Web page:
Kathy and Tommy finally start their long overdue relationship. Tommy is weak from his donations but together they visit the Madame (Natalie Richard), who lives with Halisham’s old school principle. They tell them that the rumours of deferrals are lies and that there has never been such a thing. The Madame tells them that the Gallery was not there to look into their souls; it was to establish that they even had souls. Broken, they leave and Tommy asks Kathy to stop the car. He finally breaks down, releasing years of pent up rage and frustration. Sobbing, they hold onto each other, knowing their love is doomed.

Returning back to the first shot, Kathy watches as Tommy gets anaesthetised for his third donation. It is his last one and he dies during it. At the ending, Kathy is still alive, but plans to start with her donations as she doesn’t want a slightly longer life as a Carer anymore because Tommy is dead.

Rating: 6.5/10

Never Let Me Go was so strange. It was one of the movies where you want to ask at the end of it: “Really? That’s the end?”

It was based on a book and apparently well done so, but I was constantly waiting for revolution. Did they really not have souls? That is the only way I can understand people not fighting for their lives. They were indoctrinated, sure, but shouldn’t your survival instinct kick in when you know death is near? The doctors are removing your organs, dammit. I thought the three characters were displaying their souls constantly – Kathy was way too sweet and kind to be without a soul, Ruth was horrible and I think that requires a soul, albeit a black one, and Tommy displays his emotions the most and that obviously proves the existence of his.

The dreary English weather definitely contributed to the morose atmosphere of the movie. It was utterly depressing and yet strangely beautiful at the same time.

Carey Mulligan was again cast excellently as Kathy. She seemed innocent and well informed at the same time, not really seeking answers but open to them and so hopeless and accepting of her fate. I desperately wished for her to rip off her bracelet and run. Tommy was weak and very stupid to let Ruth ruin his life like that, because no matter how horrendous Ruth acted as Kathy’s friend, it takes two to tango.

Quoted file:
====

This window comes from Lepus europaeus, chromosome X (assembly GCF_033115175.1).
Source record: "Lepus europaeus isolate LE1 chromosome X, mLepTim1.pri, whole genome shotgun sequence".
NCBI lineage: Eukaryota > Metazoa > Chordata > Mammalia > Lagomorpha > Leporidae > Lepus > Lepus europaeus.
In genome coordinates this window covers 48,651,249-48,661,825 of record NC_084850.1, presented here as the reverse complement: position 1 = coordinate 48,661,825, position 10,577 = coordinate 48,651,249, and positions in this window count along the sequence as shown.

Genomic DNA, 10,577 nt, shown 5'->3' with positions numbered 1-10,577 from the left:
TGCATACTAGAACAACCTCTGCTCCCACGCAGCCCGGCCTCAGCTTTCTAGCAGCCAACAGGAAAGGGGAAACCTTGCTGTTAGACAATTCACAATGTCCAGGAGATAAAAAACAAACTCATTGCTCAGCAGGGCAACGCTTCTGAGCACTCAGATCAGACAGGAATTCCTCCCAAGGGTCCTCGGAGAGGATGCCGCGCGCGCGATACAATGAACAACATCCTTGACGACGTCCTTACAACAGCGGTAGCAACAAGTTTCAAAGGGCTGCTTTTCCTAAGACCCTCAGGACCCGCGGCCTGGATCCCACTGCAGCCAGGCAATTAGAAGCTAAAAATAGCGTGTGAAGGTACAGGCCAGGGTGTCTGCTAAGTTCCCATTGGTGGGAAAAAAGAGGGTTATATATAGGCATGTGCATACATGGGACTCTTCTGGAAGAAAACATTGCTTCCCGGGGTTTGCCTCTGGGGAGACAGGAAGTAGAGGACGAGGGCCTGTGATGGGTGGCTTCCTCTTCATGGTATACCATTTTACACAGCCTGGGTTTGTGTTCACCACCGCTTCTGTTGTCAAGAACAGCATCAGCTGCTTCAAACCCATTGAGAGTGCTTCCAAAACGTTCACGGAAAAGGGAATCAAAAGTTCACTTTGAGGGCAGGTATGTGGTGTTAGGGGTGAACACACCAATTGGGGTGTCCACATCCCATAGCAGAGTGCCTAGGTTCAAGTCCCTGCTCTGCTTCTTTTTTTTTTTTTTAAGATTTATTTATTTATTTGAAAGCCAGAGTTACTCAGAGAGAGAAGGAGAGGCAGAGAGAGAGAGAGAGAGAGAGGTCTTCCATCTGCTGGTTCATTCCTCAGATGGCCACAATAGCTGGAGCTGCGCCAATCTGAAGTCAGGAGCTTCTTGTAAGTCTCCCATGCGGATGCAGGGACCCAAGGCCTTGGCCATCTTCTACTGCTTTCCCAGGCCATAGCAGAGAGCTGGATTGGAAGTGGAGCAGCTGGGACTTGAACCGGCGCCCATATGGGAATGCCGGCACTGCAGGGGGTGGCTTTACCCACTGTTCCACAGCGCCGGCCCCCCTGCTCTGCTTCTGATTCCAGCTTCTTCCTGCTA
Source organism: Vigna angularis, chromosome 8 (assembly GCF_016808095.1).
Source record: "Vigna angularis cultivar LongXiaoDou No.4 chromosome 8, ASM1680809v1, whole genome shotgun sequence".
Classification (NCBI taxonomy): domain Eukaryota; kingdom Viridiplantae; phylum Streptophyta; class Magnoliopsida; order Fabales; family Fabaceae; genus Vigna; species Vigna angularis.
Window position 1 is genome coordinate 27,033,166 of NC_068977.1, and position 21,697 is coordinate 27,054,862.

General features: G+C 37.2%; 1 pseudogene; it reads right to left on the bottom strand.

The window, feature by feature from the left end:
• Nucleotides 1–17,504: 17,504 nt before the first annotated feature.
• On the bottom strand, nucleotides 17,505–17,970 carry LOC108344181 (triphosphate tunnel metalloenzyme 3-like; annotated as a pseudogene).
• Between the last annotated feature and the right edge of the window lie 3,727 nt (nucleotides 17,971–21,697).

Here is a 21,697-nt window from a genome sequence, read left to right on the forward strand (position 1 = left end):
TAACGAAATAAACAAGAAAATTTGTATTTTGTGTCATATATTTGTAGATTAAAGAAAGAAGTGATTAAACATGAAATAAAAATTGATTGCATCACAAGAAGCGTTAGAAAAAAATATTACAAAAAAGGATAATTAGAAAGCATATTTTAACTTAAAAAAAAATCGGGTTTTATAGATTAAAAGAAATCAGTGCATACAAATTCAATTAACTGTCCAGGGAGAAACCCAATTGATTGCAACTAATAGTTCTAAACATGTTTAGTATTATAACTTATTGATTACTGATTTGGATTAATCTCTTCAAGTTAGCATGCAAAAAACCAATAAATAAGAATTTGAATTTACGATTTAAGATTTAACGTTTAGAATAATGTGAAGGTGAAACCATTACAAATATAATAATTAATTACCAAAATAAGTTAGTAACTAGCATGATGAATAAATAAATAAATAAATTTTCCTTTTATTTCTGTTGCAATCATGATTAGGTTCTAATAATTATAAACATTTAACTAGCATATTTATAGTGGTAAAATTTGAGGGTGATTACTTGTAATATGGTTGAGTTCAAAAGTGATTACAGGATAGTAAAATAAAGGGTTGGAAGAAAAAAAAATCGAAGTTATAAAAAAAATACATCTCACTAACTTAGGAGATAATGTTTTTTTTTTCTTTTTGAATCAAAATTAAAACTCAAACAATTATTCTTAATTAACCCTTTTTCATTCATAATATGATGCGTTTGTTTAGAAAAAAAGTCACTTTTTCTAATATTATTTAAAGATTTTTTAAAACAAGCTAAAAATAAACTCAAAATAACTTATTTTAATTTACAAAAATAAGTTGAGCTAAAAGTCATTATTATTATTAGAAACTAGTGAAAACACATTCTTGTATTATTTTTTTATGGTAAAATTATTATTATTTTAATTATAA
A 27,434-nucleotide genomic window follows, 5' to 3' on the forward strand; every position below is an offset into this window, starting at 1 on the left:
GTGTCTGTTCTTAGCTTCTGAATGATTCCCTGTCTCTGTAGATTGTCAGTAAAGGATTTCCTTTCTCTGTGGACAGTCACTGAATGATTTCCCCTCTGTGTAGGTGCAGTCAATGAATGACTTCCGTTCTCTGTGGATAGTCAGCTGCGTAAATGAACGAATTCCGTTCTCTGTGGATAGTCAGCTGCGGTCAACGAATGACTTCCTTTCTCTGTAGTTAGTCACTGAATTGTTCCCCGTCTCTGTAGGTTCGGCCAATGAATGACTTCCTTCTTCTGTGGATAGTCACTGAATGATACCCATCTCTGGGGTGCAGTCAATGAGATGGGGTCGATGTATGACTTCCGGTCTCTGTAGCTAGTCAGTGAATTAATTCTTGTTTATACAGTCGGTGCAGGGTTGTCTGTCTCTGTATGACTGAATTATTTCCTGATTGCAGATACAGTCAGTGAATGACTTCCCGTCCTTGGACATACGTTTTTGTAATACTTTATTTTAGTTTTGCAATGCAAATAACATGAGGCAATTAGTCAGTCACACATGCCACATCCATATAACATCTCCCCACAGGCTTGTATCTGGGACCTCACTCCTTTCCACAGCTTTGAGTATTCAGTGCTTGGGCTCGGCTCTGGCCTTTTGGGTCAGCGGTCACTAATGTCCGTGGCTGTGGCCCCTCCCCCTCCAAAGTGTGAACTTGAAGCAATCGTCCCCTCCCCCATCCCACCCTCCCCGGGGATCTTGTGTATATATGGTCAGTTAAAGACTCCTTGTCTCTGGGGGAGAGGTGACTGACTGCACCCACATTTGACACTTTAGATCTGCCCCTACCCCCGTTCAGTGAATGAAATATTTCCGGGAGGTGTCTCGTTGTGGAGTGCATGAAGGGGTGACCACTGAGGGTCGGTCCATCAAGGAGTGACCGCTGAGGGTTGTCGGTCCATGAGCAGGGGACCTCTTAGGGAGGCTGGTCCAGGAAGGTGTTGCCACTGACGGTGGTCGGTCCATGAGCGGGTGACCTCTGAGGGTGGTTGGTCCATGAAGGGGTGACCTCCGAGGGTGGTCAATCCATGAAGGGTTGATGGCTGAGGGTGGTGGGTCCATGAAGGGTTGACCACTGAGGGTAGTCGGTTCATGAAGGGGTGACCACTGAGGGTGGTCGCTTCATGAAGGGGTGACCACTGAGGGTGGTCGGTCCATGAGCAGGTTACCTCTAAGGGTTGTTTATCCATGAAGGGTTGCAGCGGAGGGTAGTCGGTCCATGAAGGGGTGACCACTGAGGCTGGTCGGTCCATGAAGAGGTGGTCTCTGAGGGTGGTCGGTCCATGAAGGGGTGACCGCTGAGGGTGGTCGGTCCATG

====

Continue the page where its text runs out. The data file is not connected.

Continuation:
I really, really dislike Keira Knightley. That insufferable pout is so annoying and the way she talks is irritating beyond belief. So, she was in fact excellently cast as Ruth because Ruth is such a horrible character. Ruth was selfish and cruel – if she really wanted a few more years because of the whole love defecting idea – Harisham had plenty of boys she could choose from, Tommy was NOT the only choice available.

I always get a little queasy watching movies of clinical trials / cloning / donating because they aren’t all that off the mark when looking at history. People will always find a way to justify their actions, and I am truly grateful that human cloning is still an impossible task. Never Let Me Go is obviously way out of the range of possibility, but I can’t help but wonder what will happen to the world, desperate for donors, when cloning is realized one day.

This is a deep, reflective movie about life and accepting death. It is not going to cheer you up after a bad day or make you feel positive about the hope for humanity. It is still excellently done and recommended for its’ strong message on life and the questionability of the ethics of the human race.

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6 thoughts on “Movie Review: Never Let Me Go (2010)

  1. Great review my friend. While I liked this, I didn’t love it, and certainly felt like something had been missed at the ends of it all.

  2. Pingback: Top Fifteen Favorite stars in young Hollywood | Life of this city girl

  3. Pingback: Five Things Friday: Keira Knightley: 5 Best characters vs. 5 of her Worst characters – Life of this city girl